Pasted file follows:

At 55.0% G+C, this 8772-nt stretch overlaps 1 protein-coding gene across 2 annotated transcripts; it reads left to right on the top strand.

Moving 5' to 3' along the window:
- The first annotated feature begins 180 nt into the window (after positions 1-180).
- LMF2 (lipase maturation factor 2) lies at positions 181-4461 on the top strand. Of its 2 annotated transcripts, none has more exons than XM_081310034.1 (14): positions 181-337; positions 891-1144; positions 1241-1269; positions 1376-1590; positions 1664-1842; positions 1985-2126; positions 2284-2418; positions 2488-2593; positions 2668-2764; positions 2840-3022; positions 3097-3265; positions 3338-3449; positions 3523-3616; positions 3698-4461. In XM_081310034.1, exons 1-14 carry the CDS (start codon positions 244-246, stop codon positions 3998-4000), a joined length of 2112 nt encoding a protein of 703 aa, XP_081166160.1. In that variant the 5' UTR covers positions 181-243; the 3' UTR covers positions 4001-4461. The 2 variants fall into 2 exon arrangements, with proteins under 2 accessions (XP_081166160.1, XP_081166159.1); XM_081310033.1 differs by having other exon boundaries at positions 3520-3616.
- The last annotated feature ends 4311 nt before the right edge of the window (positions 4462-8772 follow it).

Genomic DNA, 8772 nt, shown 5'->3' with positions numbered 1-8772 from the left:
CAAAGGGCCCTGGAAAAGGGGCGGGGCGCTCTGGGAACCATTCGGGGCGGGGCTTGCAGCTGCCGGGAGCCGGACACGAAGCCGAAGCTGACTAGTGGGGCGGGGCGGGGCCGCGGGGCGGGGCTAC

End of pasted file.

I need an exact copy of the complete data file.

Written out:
At 55.0% G+C, this 8772-nt stretch overlaps 1 protein-coding gene across 2 annotated transcripts; it reads left to right on the top strand.

Moving 5' to 3' along the window:
- The first annotated feature begins 180 nt into the window (after positions 1-180).
- LMF2 (lipase maturation factor 2) lies at positions 181-4461 on the top strand. Of its 2 annotated transcripts, none has more exons than XM_081310034.1 (14): positions 181-337; positions 891-1144; positions 1241-1269; positions 1376-1590; positions 1664-1842; positions 1985-2126; positions 2284-2418; positions 2488-2593; positions 2668-2764; positions 2840-3022; positions 3097-3265; positions 3338-3449; positions 3523-3616; positions 3698-4461. In XM_081310034.1, exons 1-14 carry the CDS (start codon positions 244-246, stop codon positions 3998-4000), a joined length of 2112 nt encoding a protein of 703 aa, XP_081166160.1. In that variant the 5' UTR covers positions 181-243; the 3' UTR covers positions 4001-4461. The 2 variants fall into 2 exon arrangements, with proteins under 2 accessions (XP_081166160.1, XP_081166159.1); XM_081310033.1 differs by having other exon boundaries at positions 3520-3616.
- The last annotated feature ends 4311 nt before the right edge of the window (positions 4462-8772 follow it).

Genomic DNA, 8772 nt, shown 5'->3' with positions numbered 1-8772 from the left:
CAAAGGGCCCTGGAAAAGGGGCGGGGCGCTCTGGGAACCATTCGGGGCGGGGCTTGCAGCTGCCGGGAGCCGGACACGAAGCCGAAGCTGACTAGTGGGGCGGGGCGGGGCCGCGGGGCGGGGCTAC